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W3152 TO REV. THOMAS BAKER from his grandson John P. Baker
Feb 15 1878
To: Rev. Thomas Baker, 3 Bold Street, Hamilton, Ontario
From: Paris, Ontario

Rev. Thos. Baker,

My Dear Grandpa,

I have just received yours of the 12th inst. And was gratified to find that you had not spoken more severely to me, when you were under such impressions. I forgot to tell you yesterday that before leaving Mrs. Baker's,1 I talked to her about my indebtedness carefully and distinctly stated that though I had no money till I could get employment yet I would get her any thing [sic] in the way of groceries that she might require, if she would rather that, than wait till I had cash and told her that I would endeavour to get them at the very lowest price, and if they should still be dearer than she usually paid I would loose [sic] the difference.

I have not yet been able to learn how long Minnie was home but Alice brings distinctly to my mind that she was there one week at Mrs. B. particular request to keep house while she went to London, and another, to keep clean house and other things after the fire, Hattie being away. And Mrs. B. expressed to me her indignation that Minnie should never stay home and help her but always helping Aunt Jane, and further stated that Alice persuaded her to do so, to be disagreable[.]

I feel that both Mrs. B. and my poor Father did much to make it appear that I was an enemy to the family rather than a brother and I think it only just that I should be permitted to defend myself, I do not in the least blame poor Father, he felt that I was able to take care of myself, and knowing that he had been a poor husband he wanted to make it as good for his wife as he could.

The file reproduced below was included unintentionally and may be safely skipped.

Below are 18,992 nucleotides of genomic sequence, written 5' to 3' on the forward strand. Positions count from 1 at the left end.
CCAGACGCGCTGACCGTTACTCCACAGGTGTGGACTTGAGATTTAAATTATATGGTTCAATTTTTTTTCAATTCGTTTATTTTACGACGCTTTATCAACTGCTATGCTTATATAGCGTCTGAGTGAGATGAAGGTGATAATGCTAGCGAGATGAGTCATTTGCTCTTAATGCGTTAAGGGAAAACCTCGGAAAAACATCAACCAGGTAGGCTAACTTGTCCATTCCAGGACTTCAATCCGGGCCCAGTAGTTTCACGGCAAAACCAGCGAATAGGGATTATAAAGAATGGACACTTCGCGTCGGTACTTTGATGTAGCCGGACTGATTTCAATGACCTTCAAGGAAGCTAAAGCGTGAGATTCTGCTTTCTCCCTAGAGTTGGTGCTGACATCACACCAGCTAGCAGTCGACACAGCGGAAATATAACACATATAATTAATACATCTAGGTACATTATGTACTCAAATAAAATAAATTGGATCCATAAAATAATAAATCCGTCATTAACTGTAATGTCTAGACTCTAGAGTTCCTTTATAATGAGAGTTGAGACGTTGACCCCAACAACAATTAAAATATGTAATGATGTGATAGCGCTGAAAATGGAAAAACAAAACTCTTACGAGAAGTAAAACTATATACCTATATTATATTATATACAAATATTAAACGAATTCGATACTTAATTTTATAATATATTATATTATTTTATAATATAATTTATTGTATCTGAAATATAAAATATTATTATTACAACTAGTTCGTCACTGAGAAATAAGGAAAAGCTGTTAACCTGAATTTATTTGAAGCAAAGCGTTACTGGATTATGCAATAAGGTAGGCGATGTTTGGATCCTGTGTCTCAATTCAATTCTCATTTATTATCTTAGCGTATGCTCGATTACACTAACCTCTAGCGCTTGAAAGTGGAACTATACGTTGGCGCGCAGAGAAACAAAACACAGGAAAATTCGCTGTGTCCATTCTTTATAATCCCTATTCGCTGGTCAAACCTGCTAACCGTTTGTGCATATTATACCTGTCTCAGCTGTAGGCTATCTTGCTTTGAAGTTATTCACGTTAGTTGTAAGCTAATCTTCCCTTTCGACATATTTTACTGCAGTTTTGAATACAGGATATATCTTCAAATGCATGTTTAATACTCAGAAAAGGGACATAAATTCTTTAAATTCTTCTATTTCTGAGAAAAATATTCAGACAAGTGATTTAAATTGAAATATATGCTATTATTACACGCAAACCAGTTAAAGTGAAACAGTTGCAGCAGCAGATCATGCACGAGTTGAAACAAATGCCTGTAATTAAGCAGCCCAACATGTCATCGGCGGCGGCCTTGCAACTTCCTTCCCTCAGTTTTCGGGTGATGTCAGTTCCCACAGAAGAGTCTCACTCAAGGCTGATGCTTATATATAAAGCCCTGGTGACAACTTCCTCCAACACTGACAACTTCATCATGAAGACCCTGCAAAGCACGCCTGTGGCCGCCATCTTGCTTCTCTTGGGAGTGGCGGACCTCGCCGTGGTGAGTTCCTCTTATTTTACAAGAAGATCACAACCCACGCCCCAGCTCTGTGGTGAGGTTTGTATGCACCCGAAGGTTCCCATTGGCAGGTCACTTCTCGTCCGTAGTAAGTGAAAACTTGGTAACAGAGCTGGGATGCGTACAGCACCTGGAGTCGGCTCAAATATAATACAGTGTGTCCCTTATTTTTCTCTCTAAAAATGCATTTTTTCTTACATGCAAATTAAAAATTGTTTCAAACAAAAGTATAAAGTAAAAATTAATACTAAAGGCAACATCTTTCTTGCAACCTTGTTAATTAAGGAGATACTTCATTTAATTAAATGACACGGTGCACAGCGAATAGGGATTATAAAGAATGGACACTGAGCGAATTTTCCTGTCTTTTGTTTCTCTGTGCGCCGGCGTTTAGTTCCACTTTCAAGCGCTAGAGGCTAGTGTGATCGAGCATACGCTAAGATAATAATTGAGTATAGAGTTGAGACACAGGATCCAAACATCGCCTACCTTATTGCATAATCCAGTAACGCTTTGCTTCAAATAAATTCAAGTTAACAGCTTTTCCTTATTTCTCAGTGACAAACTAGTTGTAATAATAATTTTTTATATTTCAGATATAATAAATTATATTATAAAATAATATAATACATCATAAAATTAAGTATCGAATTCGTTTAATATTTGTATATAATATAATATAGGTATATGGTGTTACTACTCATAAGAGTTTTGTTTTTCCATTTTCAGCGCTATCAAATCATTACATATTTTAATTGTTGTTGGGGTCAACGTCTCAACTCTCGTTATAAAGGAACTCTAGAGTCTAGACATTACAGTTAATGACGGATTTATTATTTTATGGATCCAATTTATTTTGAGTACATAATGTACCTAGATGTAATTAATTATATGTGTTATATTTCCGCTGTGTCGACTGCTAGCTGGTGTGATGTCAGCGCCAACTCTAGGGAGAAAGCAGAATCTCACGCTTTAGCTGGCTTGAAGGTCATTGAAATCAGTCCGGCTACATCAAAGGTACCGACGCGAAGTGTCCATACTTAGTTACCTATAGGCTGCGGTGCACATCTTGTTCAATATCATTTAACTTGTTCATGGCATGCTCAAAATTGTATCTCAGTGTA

My letter from you has the appearance of having been opened, I do not say it has, but it has the appearance, it is torn and soiled about the sealing.2

If you should wish to write to me please address Falkland P.O. I am writing in an uncomfortable place and position so please excuse.

With kindest love I remain

Your affect. Grandson

John P. Baker

1 He is refering to his stepmother, Mrs. James Alfred Baker (Maria Mudge). Her father-in-law, Rev. Thomas Baker, was providing financial support for her as she was still raising several of the seven stepchildren she "inherited" after the death of her husband, James Alfred Baker. However, in 1878, her eldest stepchild, John P. Baker, reported to Rev. Baker that Maria was keeping gentlemen callers for undue lengths of time and, as a result, the Reverend removed the children from Maria's care. See W3155.

2 This is likely a refrence to the letter that Mrs. Maria (Mudge) Baker mentions in her letter to Rev. Baker that Alice had delivered to John P. Baker: "Alice took his letter to him" (W3146, par. 5).

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The development of this website was directed by Mary Anderson, Ph.D. and Janelle Baldwin, M.A.
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